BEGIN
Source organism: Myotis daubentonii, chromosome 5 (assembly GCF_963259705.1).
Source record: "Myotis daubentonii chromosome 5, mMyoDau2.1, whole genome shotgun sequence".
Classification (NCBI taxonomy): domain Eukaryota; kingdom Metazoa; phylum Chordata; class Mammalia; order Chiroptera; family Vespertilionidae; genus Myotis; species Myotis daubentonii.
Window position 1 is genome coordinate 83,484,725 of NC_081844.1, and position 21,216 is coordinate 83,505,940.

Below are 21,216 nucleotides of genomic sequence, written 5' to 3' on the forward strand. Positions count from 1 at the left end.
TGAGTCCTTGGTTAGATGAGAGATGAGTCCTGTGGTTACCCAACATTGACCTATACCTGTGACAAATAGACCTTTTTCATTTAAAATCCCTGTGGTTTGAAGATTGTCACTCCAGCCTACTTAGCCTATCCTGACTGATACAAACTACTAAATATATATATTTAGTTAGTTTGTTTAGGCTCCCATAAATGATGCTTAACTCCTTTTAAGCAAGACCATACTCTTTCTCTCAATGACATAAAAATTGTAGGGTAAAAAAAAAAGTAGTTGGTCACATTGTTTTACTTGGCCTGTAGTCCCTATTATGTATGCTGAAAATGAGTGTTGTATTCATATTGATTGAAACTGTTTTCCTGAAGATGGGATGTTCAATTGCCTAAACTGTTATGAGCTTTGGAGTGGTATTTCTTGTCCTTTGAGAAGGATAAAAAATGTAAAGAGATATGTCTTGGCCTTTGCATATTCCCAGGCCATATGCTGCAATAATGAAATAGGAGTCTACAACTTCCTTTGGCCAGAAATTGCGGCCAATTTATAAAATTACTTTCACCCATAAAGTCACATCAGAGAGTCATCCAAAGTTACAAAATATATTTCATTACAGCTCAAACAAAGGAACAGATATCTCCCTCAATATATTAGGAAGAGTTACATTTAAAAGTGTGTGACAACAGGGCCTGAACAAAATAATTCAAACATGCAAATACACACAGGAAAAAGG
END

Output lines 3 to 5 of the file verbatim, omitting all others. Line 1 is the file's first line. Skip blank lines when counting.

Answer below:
Classification (NCBI taxonomy): domain Eukaryota; kingdom Metazoa; phylum Chordata; class Mammalia; order Chiroptera; family Vespertilionidae; genus Myotis; species Myotis daubentonii.
Window position 1 is genome coordinate 83,484,725 of NC_081844.1, and position 21,216 is coordinate 83,505,940.

Below are 21,216 nucleotides of genomic sequence, written 5' to 3' on the forward strand. Positions count from 1 at the left end.